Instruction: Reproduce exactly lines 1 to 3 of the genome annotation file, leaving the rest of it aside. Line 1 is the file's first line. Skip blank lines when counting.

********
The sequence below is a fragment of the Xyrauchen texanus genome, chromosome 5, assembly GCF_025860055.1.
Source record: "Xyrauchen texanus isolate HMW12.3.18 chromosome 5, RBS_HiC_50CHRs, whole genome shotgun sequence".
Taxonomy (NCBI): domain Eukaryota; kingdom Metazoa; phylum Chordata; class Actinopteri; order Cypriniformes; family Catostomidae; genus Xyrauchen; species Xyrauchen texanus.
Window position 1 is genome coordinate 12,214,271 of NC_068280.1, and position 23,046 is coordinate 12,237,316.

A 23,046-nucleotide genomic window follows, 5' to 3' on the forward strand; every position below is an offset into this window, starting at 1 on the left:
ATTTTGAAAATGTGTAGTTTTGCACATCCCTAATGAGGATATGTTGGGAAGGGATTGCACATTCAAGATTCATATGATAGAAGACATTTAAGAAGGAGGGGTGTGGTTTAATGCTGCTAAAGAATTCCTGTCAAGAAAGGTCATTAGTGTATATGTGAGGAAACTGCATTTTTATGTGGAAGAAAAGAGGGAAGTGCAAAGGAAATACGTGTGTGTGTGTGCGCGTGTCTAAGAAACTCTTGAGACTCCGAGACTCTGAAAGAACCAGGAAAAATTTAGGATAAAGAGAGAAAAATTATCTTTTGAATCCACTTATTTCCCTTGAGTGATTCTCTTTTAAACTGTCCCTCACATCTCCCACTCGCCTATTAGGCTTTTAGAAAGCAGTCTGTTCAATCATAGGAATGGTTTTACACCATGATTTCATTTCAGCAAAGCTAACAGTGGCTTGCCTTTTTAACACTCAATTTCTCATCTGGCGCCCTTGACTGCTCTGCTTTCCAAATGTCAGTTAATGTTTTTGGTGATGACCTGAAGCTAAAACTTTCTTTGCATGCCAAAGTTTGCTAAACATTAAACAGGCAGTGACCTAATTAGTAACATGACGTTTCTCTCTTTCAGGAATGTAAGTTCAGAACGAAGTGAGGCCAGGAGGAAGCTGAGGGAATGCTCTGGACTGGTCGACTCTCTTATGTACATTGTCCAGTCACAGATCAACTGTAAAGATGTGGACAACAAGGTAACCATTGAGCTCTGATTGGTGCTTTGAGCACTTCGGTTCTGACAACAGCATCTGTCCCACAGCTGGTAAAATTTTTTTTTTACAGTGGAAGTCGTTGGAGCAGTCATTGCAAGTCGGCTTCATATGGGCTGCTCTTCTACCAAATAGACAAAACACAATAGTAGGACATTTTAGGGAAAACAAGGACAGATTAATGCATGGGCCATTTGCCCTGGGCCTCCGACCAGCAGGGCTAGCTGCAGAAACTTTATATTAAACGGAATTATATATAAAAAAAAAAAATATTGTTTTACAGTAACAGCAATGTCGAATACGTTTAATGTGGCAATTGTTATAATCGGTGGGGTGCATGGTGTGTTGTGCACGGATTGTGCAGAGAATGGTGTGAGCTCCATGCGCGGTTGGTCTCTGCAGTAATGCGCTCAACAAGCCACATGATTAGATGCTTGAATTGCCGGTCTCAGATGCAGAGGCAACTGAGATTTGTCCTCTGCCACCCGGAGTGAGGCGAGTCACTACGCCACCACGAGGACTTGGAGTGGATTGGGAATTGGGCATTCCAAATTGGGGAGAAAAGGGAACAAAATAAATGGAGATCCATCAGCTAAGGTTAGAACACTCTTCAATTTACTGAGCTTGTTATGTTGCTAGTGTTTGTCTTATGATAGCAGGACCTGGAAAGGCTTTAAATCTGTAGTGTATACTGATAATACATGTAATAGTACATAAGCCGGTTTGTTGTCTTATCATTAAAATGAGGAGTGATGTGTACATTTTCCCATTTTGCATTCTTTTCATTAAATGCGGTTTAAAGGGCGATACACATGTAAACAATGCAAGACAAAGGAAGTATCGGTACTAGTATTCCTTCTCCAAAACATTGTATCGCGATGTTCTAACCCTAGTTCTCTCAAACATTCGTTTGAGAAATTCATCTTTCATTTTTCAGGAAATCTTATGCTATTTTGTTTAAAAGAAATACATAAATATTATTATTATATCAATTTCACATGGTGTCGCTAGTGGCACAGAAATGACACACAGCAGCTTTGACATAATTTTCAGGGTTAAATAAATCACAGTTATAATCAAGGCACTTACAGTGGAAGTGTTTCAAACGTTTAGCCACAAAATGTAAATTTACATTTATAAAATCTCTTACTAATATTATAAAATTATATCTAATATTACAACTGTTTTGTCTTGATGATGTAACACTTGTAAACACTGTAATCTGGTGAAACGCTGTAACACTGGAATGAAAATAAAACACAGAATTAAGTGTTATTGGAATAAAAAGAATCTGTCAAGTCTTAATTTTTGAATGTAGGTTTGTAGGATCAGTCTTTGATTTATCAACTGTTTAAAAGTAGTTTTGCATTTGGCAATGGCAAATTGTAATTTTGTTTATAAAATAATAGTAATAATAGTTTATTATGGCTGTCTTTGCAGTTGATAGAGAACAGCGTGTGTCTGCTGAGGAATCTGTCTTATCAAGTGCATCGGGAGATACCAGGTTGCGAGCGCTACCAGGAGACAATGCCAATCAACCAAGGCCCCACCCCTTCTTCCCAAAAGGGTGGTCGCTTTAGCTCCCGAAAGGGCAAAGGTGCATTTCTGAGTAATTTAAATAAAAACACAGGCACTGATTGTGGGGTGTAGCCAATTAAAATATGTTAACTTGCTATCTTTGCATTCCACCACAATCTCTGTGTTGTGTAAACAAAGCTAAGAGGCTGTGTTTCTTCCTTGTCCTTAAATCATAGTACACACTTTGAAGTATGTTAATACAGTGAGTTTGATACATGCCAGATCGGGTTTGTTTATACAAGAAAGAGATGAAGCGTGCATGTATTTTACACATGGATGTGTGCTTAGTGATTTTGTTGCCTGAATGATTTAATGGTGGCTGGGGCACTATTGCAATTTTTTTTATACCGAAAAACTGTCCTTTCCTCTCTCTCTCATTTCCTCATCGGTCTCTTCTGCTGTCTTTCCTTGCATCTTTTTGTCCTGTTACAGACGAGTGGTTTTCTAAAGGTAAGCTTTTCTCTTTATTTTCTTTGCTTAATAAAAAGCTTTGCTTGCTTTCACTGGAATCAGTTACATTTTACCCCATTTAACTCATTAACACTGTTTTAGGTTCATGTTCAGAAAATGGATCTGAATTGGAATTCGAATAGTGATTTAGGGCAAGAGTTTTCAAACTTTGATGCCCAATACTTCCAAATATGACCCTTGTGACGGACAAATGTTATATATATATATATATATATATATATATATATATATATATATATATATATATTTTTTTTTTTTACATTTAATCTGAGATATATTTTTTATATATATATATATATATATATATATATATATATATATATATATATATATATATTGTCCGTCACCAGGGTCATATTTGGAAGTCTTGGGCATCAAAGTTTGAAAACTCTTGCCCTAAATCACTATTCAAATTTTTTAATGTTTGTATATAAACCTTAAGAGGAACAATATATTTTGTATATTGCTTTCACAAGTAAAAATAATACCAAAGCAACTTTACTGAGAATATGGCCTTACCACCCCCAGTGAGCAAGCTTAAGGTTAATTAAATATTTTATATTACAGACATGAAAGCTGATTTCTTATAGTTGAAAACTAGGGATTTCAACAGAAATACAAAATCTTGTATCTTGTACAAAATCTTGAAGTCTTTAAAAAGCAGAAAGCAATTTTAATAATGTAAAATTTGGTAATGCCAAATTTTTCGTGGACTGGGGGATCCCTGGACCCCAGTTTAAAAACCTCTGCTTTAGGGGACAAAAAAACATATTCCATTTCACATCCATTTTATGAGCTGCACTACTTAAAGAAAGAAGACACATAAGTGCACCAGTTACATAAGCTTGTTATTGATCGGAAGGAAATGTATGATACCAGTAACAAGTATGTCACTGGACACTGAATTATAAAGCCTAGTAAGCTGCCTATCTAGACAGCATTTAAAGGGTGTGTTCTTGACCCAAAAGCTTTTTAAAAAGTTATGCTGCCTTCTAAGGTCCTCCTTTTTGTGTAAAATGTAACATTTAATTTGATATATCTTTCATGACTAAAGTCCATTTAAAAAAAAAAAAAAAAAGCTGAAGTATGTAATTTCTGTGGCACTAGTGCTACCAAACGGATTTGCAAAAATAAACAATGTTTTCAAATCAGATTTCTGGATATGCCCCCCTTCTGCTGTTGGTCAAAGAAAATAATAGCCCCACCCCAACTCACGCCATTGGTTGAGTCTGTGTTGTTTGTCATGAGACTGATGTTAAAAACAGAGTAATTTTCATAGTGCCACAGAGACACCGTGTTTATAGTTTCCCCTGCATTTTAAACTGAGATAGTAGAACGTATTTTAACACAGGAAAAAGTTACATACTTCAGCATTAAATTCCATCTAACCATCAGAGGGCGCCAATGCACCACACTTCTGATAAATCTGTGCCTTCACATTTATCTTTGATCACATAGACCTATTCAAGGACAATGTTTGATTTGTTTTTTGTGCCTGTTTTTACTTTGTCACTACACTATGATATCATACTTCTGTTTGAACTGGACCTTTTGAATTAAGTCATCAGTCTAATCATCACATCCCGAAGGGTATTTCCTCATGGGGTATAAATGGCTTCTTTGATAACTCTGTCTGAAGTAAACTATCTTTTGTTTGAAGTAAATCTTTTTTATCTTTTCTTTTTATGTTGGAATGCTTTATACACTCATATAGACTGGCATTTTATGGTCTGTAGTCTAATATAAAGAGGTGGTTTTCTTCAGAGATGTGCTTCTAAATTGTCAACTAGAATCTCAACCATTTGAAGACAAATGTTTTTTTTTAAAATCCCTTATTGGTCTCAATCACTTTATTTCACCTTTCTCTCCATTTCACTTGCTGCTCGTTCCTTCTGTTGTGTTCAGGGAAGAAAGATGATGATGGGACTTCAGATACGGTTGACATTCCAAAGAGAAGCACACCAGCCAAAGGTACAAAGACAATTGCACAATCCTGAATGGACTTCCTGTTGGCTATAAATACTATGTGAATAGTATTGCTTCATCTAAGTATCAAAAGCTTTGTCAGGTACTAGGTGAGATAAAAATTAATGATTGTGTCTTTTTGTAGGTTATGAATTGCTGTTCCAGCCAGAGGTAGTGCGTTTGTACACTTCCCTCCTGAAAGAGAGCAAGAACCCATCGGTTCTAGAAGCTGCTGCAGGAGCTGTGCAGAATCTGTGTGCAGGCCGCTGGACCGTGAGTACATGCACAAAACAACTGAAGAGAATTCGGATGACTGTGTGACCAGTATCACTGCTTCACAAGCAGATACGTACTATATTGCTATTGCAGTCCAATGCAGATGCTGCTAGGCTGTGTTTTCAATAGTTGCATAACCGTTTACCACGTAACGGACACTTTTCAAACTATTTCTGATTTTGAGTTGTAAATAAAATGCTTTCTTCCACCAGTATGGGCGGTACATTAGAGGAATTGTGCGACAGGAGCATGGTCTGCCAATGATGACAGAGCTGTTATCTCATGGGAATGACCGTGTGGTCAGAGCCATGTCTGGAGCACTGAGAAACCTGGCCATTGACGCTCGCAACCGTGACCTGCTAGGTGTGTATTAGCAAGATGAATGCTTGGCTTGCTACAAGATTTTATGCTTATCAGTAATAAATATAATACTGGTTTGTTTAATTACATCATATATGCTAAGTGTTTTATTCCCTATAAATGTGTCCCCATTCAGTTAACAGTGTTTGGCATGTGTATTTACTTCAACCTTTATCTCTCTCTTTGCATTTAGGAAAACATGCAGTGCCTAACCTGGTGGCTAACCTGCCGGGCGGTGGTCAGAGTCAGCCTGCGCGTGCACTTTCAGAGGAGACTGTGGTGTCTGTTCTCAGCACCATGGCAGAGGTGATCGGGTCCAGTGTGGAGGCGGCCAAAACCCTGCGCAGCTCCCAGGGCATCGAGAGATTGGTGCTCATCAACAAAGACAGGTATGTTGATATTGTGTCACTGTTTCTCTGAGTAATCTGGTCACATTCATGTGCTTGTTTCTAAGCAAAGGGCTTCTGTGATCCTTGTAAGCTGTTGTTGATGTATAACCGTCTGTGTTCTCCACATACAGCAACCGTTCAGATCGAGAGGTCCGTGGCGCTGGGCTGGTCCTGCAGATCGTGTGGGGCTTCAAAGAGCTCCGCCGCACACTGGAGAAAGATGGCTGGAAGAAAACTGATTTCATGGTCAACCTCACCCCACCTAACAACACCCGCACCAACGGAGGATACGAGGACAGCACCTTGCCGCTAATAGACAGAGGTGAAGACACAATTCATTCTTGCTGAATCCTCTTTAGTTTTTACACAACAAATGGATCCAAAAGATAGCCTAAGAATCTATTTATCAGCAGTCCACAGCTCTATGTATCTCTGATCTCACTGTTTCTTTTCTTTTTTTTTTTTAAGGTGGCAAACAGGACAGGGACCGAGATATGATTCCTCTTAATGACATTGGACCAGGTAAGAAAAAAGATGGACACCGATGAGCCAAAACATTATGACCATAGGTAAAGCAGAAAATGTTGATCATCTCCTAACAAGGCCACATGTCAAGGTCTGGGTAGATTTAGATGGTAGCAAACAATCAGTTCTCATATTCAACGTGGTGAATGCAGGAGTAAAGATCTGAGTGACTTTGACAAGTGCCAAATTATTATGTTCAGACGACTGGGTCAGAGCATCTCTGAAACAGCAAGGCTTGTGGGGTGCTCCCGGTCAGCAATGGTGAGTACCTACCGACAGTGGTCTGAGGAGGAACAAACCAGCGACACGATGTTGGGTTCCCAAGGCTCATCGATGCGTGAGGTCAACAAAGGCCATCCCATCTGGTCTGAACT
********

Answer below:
The sequence below is a fragment of the Xyrauchen texanus genome, chromosome 5, assembly GCF_025860055.1.
Source record: "Xyrauchen texanus isolate HMW12.3.18 chromosome 5, RBS_HiC_50CHRs, whole genome shotgun sequence".
Taxonomy (NCBI): domain Eukaryota; kingdom Metazoa; phylum Chordata; class Actinopteri; order Cypriniformes; family Catostomidae; genus Xyrauchen; species Xyrauchen texanus.